“At first I thought the new bi-focal glasses I had just picked up were the wrong prescription. Everything was blurry. I was unable to watch TV” Jim said.
“I went back to the optometrist and shortly after was sent to see an ophthalmologist and was diagnosed with AMD.”
Now, Jim is one of the lucky ones. His sight has improved through regular injections performed at the Queensland Eye Institute by retinal specialist Associate Professor Anthony Kwan, who also treats Jim’s father, Keith to keep a more advanced case of AMD under control.
Not every story is like Jim’s and not every story is the same. Treatment is not suitable or effective in all cases, and without early detection it may not be enough to slow the degenerative process. Injections that Jim and his father are receiving are effective in the “wet” form of AMD and they can become expensive.
But what if there was a way to stop, or even reverse this condition with a single routine procedure?
Our eyes contain photoreceptor cells which convert light into signals our brain can understand. These rely on a layer of supporting cells, known as RPE cells, to supply nutrients and remove waste. As we age, these RPE cells can become inefficient and die. When this happens, photoreceptor cells start to die too, resulting in a loss of central vision.
Right now, scientists at the Queensland Eye Institute are working on an exciting cellular therapy treatment that could prevent the progression of vision loss caused by AMD.
Led by Dr Audra Shadforth and Professor Damien Harkin the regenerative medicine research team is developing a way to replace tired RPE cells with new, functional adult stem cells on an innovative, biomaterial membrane. This could potentially be a treatment for both forms of AMD.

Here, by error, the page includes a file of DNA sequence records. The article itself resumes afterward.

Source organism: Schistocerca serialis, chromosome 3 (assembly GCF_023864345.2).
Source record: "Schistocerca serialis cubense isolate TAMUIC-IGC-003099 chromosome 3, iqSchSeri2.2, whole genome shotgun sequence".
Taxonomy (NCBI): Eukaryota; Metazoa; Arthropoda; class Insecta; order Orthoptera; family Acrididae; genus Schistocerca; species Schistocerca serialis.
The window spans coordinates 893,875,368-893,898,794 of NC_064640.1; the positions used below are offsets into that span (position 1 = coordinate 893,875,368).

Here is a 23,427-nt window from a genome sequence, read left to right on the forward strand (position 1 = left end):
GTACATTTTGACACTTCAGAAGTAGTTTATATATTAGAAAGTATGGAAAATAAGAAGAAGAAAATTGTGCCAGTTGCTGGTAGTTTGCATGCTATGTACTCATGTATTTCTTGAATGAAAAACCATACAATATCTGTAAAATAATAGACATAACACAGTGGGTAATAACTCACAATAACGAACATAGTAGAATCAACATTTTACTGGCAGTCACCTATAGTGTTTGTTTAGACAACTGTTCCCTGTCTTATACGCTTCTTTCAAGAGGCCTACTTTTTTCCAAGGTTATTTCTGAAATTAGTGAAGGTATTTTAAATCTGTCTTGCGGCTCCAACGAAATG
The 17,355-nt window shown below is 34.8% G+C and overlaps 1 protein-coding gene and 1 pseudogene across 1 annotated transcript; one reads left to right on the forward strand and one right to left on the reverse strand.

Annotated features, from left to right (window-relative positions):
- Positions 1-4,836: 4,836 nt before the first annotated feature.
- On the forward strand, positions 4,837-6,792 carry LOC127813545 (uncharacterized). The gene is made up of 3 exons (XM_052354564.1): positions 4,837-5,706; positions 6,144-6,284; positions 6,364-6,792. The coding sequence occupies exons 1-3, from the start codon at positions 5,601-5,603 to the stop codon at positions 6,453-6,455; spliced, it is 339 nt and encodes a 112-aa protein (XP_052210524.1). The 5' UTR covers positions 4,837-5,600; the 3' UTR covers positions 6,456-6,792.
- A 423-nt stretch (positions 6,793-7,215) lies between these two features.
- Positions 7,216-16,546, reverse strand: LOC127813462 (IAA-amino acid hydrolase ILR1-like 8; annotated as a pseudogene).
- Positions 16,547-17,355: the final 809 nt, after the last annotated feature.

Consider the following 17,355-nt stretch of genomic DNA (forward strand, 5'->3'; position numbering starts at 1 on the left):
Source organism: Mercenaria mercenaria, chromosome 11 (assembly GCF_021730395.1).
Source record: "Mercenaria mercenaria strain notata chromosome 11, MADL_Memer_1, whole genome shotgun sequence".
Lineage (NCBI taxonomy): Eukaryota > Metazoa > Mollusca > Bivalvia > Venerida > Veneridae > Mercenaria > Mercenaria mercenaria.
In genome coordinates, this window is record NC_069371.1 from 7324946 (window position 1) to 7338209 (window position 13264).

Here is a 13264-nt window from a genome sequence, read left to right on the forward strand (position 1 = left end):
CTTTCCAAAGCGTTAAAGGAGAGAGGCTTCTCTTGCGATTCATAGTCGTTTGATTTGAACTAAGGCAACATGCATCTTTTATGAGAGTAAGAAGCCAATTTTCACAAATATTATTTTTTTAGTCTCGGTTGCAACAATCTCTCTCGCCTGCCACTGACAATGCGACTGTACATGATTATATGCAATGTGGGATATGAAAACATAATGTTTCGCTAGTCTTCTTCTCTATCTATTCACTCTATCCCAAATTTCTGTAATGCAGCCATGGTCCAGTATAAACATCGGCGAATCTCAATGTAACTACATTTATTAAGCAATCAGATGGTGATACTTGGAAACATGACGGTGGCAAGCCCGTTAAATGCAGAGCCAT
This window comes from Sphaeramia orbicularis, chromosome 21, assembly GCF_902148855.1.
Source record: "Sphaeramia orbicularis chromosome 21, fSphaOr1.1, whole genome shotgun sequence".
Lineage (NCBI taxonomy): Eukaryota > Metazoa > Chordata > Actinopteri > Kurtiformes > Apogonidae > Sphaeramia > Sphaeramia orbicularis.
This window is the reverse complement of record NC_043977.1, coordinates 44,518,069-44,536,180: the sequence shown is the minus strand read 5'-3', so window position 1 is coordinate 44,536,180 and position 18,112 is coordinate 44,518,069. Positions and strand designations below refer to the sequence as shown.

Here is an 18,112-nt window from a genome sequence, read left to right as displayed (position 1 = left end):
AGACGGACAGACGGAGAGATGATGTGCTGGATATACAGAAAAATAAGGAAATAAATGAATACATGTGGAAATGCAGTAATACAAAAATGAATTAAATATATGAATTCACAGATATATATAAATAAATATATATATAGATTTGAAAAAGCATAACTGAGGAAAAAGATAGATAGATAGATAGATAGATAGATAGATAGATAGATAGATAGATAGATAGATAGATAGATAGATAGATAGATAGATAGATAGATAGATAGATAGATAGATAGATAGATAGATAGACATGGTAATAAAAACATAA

This membrane is manufactured from a protein drawn from the cocoons of silk moth larvae. The protein, silk fibroin, has been used in medicine for centuries as sutures, due to its strength, flexibility and response within our bodies.
Our team has refined the formulation(1) of these membranes and performed evaluations in the laboratory using human RPE cells.
Preclinical studies have already been conducted, and we have formed important collaborations in order to use the latest stem cell technology with our silk biomaterial membranes.
The next phase of our research is evaluating the ability of the replacement cellular therapy to support existing photoreceptor cells, and reconstruct the retinal architecture damaged by AMD.
Our ultimate goal is to restore full functionality of the retina through a routine implant procedure, similar to how we currently treat cataracts.
With age being the most significant risk factor for AMD, the number of Australians likely to suffer the debilitating effects of vision impairment and blindness will inevitably rise.
We need your help to continue to equip our researchers who are making real advances in this field.
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